In 1978, the Cowboys had just finished their 12th consecutive winning season, a streak that would hit ultimately hit 20.  In those 20 years they made the playoffs 18 times, both are records.  They owned their conference, the NFC, playing in the NFC championship every other year for over thirty years.  In the 1970’s they played in as many Super Bowls as all the other teams in the NFC combined.

But they weren’t just successful in transformative years of the NFL, they were marketable.  They had that iconic Blue Star on their helmet, one of the most recognizable sports logos worldwide.

dallas-cowboys-helmet-logo-e1325797190394-250x192 People on tiny islands in the Pacific know what this is (

They played in a stadium that unlike many in the NFL was also recognizable.  The not quite a doom, not quite an open air stadium that looked like it had a hole on the roof.  That hole by the way was put there so that , as linebacker D.D. Lewis said, so “  God can watch His favorite team play.”  Now that’s presumptuous.

Texas%20Stadium-dallas ob Why God had to put a hole in the roof to see is beyond me(

As for the players, the teams of the late 60’s and 70’s included a Heisman Trophy winner (and future hall of fame) running back, and another Heisman Trophy winner at Quarterback who just so happened to be a Navy War Hero (also a hall of famer).  At Wide Receiver, they had a bona fided track star.  As in a Olympic Gold Medal winner, literally the world’s fastest man.  Bob Hayes, Or Bullet Bob Hayes was the  Usain Bolt of his generation who then also became Calvin Johnson, (not to be confused with Navin R. Johnson).  Of course they also had true blue western cowboys, Danny Dons, members of the Rodeo Hall of Fame, the author of whats considered the best novel ever about professional football, Tonight Show guest hostslotto winners, pro wrestlers, and other assorted characters.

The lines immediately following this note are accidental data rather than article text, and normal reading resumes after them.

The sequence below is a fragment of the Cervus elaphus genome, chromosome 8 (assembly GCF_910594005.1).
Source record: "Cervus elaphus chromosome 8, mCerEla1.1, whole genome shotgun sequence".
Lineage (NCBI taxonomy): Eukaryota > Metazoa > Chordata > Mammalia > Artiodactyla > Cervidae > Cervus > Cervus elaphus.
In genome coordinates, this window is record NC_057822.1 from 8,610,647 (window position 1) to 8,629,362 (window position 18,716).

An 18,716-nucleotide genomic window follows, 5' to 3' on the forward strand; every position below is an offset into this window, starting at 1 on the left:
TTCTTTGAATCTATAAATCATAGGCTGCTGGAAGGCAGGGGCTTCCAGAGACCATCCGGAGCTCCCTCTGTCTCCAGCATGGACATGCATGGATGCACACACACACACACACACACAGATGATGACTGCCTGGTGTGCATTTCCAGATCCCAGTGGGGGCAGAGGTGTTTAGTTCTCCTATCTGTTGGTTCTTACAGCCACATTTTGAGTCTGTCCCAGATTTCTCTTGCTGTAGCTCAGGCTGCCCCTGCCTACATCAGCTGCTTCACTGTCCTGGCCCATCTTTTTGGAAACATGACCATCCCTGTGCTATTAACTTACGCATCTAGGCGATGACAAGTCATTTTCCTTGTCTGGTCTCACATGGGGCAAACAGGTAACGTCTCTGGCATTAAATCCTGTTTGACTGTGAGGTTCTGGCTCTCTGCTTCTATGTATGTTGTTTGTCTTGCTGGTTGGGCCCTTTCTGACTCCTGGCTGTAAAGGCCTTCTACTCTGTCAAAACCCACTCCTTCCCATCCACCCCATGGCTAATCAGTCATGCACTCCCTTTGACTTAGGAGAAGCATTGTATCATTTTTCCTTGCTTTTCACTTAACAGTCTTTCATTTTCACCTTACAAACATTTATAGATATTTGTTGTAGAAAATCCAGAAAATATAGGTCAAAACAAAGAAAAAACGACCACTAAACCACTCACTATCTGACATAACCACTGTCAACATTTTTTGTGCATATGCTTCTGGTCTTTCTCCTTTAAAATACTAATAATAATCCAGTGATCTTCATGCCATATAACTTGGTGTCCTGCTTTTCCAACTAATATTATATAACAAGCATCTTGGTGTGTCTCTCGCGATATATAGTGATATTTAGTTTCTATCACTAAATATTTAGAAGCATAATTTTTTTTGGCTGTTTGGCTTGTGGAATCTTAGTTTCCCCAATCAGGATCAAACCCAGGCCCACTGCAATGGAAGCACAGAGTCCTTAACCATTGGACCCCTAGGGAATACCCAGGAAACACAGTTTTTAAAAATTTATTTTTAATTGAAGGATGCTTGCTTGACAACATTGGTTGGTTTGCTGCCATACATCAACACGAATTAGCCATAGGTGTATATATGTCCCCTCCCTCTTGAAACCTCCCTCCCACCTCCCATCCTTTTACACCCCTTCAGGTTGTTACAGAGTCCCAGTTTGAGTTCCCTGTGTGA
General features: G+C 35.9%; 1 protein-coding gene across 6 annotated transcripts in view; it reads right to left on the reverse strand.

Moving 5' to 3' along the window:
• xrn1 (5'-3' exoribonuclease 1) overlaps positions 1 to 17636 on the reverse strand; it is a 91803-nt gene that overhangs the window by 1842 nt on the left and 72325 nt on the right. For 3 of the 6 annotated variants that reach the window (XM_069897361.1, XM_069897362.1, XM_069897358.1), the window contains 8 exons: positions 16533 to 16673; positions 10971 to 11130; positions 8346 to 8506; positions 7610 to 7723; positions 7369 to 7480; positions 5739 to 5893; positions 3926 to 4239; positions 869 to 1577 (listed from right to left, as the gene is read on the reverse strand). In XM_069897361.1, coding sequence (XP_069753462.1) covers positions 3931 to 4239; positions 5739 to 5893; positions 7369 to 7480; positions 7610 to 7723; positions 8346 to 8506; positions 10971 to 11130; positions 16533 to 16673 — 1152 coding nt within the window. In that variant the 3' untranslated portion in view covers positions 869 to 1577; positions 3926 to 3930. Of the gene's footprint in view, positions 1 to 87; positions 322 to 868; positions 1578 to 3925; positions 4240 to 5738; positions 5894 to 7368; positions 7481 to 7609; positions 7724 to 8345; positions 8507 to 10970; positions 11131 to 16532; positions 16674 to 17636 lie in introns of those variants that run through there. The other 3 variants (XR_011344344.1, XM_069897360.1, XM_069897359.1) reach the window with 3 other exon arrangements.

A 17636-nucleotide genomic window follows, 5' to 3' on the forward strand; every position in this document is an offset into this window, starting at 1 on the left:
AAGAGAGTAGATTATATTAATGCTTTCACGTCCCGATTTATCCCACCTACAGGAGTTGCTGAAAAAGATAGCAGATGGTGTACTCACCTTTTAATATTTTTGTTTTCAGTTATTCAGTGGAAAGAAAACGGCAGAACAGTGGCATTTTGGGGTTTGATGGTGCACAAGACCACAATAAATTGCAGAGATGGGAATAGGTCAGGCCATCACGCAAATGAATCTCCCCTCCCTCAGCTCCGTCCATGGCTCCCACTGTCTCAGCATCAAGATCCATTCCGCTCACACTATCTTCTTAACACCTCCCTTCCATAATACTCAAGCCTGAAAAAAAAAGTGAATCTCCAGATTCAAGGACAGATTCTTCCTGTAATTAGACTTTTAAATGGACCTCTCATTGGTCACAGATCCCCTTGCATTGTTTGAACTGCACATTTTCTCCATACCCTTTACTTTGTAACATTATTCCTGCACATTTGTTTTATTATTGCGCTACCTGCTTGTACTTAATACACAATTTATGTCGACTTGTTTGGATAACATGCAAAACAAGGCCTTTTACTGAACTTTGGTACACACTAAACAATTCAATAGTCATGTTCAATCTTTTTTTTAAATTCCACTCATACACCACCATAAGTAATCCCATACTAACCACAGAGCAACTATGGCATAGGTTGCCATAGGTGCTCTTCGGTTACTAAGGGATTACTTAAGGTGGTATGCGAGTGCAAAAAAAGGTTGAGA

As coach they also had one of the best known hat wearing man in the western world…Tom Landry


So by 1978, when NFL Films was trying to think of a nickname, they realized that no matter where they went to film the Cowboys on their road games, there were always Cowboy fans.  The Cowboys also played more national TV games than anyone else, including the Monday Night games and the Thanksgiving Day games. When foreigners were asked to name an American football team, the Cowboys were named most often and their Blue Starred helmets identified.  The Cowboys had become the most popular team in the NFL, so if football was quickly becoming America’s new past time, the Cowboys were becoming America’s Team.

0123_largeSports Illustrated, back when the cover was edited by 7 year olds

The name has stuck in part because of the wave of successful and the characters of the 1990s.  If the Cowboys had only been successful and charismatic in the 60’s, 70’s and into the 80’s, the name may have faded.  But in the 1990’s, football’s second boom time with the explosion of cable tv, espn, highlight shows, and fantasy football; the Cowboys were just as successful and just as marketable as they were in the earlier years.


Available on ebay for a small fortune

They’d play in three Super Bowls in the 90’s making the playoffs eight times, their quarterback, Troy Aikman would win more games in that decade than any other quarterback in history had and would date America’s sweetheart in the early 90’s Nancy Kerrigan.  They also had a fur coats wearing Michael Irvin, Emmitt Smith the all time leading rusher NFL history, and their biggest free agent of the time was nicknamed, “PrimeTime”  for his antics.  He also had a rap song…it’s awesome. It inlcudes the lyrics…”Hey, my snakeskin shoes gonna change into gators- Hey, my library cards gonna change into credit cards”

deion1992skyboxprimetime Deion’s Poster c2_24343_0_PrimeTimeNFLStarringDeionSande Deion’s Game

And though the Cowboys have not had the success they had in the 60’s, 70’s 80’s or 90’s, they do still have this.


Which should make America’s Team forever